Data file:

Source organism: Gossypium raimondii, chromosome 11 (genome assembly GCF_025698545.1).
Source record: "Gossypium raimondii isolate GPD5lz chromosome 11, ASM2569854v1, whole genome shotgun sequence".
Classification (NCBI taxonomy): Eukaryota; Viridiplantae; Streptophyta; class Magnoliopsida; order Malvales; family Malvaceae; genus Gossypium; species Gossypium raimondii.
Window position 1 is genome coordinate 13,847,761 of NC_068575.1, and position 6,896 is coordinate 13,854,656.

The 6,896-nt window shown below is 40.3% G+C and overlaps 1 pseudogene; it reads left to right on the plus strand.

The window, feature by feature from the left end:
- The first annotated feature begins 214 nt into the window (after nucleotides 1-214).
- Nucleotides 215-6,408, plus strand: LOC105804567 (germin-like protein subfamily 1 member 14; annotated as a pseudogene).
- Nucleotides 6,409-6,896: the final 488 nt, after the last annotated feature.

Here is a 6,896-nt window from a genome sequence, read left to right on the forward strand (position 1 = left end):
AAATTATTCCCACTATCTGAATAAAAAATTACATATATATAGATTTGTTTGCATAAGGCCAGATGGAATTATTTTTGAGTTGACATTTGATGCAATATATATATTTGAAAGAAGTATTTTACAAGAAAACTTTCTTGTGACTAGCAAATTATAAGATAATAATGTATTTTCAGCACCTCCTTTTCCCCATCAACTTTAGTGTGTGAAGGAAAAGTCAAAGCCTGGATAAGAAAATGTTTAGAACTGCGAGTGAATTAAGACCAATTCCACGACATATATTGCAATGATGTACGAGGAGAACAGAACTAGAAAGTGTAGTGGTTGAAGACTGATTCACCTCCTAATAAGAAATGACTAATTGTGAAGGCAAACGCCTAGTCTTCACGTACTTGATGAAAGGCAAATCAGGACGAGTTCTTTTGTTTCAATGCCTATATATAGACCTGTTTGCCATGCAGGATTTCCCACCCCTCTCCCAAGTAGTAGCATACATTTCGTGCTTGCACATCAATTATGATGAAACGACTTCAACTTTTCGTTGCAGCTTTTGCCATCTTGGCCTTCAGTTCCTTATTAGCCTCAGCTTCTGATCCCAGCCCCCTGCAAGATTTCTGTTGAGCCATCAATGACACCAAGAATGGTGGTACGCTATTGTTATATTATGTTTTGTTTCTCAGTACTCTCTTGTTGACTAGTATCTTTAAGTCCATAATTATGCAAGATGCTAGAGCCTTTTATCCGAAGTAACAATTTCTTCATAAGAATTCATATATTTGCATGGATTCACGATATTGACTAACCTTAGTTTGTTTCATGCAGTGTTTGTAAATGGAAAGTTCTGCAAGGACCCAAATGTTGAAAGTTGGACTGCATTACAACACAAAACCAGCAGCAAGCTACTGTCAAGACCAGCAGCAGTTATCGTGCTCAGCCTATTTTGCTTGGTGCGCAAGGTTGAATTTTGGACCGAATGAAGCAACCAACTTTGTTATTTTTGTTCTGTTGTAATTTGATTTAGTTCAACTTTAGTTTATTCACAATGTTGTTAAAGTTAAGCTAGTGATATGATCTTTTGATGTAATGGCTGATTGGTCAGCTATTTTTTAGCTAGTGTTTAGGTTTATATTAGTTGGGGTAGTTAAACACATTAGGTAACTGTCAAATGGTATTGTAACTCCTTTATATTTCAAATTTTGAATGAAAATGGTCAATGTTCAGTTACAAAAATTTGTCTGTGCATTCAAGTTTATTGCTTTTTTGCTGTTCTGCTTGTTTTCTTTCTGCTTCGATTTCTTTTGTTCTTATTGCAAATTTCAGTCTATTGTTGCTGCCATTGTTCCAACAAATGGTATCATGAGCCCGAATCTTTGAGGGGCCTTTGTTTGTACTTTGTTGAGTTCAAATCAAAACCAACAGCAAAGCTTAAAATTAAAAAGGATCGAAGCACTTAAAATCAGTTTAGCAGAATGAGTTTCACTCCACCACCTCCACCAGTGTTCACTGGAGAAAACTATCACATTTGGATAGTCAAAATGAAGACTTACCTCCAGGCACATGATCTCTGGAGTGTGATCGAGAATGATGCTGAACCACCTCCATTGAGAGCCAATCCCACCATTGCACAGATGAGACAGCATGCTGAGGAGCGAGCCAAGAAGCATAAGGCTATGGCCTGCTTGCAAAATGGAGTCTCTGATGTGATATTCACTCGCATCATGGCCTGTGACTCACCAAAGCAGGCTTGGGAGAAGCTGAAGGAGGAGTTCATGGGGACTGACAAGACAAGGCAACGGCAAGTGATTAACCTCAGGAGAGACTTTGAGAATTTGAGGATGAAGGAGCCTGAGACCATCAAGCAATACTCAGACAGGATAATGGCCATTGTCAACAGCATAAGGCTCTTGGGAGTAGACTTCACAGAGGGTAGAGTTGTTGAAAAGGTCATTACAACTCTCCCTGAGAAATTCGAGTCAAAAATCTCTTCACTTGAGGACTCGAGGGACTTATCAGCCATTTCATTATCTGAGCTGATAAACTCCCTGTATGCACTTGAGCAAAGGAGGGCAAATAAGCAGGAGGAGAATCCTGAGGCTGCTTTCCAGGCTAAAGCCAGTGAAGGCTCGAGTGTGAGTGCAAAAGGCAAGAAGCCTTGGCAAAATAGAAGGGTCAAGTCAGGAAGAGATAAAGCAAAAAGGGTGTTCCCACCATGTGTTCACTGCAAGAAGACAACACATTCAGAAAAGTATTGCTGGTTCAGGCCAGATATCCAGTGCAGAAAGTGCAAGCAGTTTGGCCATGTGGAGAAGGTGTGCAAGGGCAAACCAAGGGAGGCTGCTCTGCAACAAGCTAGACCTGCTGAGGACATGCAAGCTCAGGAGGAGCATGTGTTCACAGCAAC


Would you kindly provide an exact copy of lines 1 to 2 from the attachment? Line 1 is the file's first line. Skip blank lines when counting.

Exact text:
Source organism: Gossypium raimondii, chromosome 11 (genome assembly GCF_025698545.1).
Source record: "Gossypium raimondii isolate GPD5lz chromosome 11, ASM2569854v1, whole genome shotgun sequence".